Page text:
LAWTON, Okla. -- Bernie Sanders campaigned Sunday in reliably Republican Oklahoma with an appearance before the largest annual gathering of the Comanche Nation in the state where rival Democratic presidential candidate Elizabeth Warren was born.
Sanders' visit may remind some of a sensitive subject for Warren, still criticized after her October release of a DNA test meant to bolster her claim to Native American heritage. That was supposed to rebut President Donald Trump's mocking of the Massachusetts senator as "Pocahontas," but only intensified it.
Last month, Warren offered a public apology to Native Americans, trying to show that the issue won't be a political drag on her White House campaign, which polls show on the rise lately.
The Comanches, who are holding their 28th annual Nation Fair Powwow, are a Plains Indian tribe of about 17,000 enrolled members, with headquarters just north of Lawton, in southwest Oklahoma. Powwows are important social events for many tribes, featuring traditional dance, songs, food, regalia and other customs, and Sunday's was held at the tribe's headquarters in the foothills of the Wichita Mountains.
Sanders, a Vermont senator, entered the powwow grounds in a procession of tribal leaders, led by a group of Comanche women dancers in traditional dress. He was presented with a Comanche Nation Blanket.
"What you understand, and what you have taught us — and it is a lesson that must be learned now or the entire planet will be in danger — you have taught us that, as human beings, we are part of nature and we cannot destroy nature and survive," Sanders said, adding that Native Americans have "enriched the American people. You have educated the American people."
"I know and you know that, for too many years, the needs of the American Indian have been ignored, treaties have been broken and lie after lie has been told to you," Sanders said.
The value of Sanders' visit was more symbolic than practical since the Comanche Nation is not particularly large, said University of Oklahoma political science professor Keith Gaddie.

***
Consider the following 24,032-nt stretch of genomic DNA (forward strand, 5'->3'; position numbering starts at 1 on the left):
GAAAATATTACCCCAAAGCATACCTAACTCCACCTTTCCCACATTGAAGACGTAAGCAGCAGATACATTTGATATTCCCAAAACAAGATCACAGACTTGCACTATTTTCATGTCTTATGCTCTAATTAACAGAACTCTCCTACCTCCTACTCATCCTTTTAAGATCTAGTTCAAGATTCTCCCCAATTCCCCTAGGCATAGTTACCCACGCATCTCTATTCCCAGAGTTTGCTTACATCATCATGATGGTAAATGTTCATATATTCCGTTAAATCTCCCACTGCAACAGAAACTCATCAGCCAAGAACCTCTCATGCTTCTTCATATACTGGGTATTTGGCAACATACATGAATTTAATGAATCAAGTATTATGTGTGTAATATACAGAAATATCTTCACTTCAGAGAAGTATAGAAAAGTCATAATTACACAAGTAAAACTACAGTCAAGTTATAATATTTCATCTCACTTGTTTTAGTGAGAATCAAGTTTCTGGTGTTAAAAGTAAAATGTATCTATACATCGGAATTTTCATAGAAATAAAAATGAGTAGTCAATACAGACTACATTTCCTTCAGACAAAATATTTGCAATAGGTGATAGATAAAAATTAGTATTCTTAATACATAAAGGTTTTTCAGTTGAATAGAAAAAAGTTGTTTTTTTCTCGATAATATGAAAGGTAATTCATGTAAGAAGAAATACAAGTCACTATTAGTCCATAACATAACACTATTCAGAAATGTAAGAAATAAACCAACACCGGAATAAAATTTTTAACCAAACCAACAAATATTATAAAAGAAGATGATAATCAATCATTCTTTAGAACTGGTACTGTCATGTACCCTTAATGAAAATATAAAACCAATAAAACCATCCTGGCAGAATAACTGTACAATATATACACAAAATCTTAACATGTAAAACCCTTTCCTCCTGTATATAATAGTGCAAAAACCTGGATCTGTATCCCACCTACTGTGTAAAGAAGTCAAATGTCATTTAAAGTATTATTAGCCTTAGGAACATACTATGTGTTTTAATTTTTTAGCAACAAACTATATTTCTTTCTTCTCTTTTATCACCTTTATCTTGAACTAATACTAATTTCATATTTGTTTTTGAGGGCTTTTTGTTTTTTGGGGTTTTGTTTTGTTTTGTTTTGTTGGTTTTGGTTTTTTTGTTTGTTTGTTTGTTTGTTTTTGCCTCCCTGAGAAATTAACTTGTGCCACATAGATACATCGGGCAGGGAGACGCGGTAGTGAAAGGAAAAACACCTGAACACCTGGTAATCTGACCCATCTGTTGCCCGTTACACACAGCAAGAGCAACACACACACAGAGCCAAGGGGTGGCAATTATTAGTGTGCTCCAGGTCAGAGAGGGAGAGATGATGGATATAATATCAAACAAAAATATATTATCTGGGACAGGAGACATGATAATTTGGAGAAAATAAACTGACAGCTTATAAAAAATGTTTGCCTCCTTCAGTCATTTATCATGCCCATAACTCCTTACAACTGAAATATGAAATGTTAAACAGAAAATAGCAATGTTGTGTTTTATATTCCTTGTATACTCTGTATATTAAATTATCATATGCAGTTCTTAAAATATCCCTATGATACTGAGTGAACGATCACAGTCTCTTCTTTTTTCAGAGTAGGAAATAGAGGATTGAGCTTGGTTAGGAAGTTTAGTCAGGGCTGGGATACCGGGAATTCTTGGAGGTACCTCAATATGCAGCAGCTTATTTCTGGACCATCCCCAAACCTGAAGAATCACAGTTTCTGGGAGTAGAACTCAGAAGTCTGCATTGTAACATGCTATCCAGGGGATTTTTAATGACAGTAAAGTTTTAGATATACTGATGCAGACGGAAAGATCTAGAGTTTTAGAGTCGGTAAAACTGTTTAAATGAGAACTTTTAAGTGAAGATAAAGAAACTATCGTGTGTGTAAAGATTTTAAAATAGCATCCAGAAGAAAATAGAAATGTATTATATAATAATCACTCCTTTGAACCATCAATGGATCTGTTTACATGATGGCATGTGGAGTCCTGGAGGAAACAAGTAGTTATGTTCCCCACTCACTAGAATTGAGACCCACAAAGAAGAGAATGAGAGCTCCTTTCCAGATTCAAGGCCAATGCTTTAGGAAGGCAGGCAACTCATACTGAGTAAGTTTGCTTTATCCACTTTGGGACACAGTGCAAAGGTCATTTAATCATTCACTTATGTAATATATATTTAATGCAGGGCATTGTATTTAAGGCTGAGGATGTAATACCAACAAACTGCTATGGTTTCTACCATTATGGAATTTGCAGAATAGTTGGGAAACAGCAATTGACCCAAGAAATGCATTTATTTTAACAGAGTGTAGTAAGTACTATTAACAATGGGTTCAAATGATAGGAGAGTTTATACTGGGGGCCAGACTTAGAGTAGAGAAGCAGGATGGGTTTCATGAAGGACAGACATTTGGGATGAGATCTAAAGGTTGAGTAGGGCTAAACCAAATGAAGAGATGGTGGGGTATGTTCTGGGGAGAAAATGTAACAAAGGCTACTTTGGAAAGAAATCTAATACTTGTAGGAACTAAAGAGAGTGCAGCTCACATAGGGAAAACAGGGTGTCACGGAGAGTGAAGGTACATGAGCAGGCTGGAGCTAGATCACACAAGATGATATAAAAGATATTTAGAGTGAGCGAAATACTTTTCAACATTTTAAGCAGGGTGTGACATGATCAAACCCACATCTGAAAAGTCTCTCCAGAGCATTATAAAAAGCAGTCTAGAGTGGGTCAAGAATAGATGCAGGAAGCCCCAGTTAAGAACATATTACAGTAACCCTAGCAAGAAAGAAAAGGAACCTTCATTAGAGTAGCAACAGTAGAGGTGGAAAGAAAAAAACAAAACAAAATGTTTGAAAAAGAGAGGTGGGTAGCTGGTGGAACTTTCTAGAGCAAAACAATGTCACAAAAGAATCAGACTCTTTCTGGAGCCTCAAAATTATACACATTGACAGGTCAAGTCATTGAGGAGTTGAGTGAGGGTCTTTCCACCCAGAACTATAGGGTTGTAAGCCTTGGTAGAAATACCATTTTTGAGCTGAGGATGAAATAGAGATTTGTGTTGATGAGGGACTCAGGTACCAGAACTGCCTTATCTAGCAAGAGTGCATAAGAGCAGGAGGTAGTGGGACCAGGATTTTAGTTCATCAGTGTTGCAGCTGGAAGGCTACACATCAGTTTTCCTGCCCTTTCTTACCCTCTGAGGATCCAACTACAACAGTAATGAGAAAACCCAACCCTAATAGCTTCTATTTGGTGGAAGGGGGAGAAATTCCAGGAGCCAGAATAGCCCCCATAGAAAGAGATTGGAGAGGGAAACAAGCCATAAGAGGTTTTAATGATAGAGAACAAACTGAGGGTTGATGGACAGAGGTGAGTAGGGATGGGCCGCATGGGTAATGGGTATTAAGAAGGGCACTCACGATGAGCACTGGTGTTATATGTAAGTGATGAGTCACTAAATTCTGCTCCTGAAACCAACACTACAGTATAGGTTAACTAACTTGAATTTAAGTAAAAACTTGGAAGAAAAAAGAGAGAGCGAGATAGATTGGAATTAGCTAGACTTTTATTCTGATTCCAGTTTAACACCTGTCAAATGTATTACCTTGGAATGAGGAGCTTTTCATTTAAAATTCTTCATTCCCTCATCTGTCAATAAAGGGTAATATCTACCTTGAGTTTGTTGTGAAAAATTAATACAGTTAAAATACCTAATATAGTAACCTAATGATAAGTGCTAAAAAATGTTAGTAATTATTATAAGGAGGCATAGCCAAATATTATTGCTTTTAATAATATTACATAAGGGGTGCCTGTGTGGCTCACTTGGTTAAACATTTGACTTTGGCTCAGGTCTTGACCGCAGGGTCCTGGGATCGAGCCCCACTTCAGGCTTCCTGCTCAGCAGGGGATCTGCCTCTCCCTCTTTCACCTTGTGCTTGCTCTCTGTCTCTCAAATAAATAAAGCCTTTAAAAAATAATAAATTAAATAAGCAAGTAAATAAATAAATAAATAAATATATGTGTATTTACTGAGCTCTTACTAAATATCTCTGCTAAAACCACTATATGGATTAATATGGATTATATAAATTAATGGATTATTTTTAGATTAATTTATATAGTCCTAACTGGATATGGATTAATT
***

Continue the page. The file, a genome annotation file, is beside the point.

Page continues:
"There's no reason, in order to win the state, that you'd have to go down to that event," Gaddie said.
Indeed, Comanche Chairman William Nelson, Sr. said that no presidential candidate had visited the Comanche Nation since Teddy Roosevelt came to Oklahoma to hunt wolves while still a White House hopeful.
"It's an honor that an actual candidate for president would visit the Comanche Nation," Nelson said.
Sanders won Oklahoma's 2016 Democratic primary over Hillary Clinton. The state votes next year as part of the earlier and expanded "Super Tuesday," which comes on March 3 and includes neighboring Texas.
Warren has made her family's financial struggles — after her father had a heart attack and couldn't work forcing her mother to get a minimum wage job — a central theme of her campaign. She and Sanders are friends who agree on many policy issues, including the "Medicare for All" universal health insurance plan.
Both also have refused to attack one another politically, ducking questions about whether they eventually will have to compete for the Democratic Party's most liberal wing. But a Des Moines Register-CNN-Mediacom poll released Saturday showed Warren outpacing Sanders in Iowa, which launches the 2020 Democratic nominating contest on Feb. 3. She also was running about even with former Vice President Joe Biden, who had been the crowded field's front runner.
As expected, Sanders did not mention Warren on Sunday, instead telling those gathered that, if he's elected president, "Not only will you get a seat at the table, you will be part of the decision making."
Stephanie Landeros, a Comanche Indian from nearby Apache, said she supports Sanders because of his position on issues that are important to her, including civil rights, protecting the environment and programs for the poor.
"He seems to be someone who is concerned about minorities," Landeros said.
Weissert reported from Washington.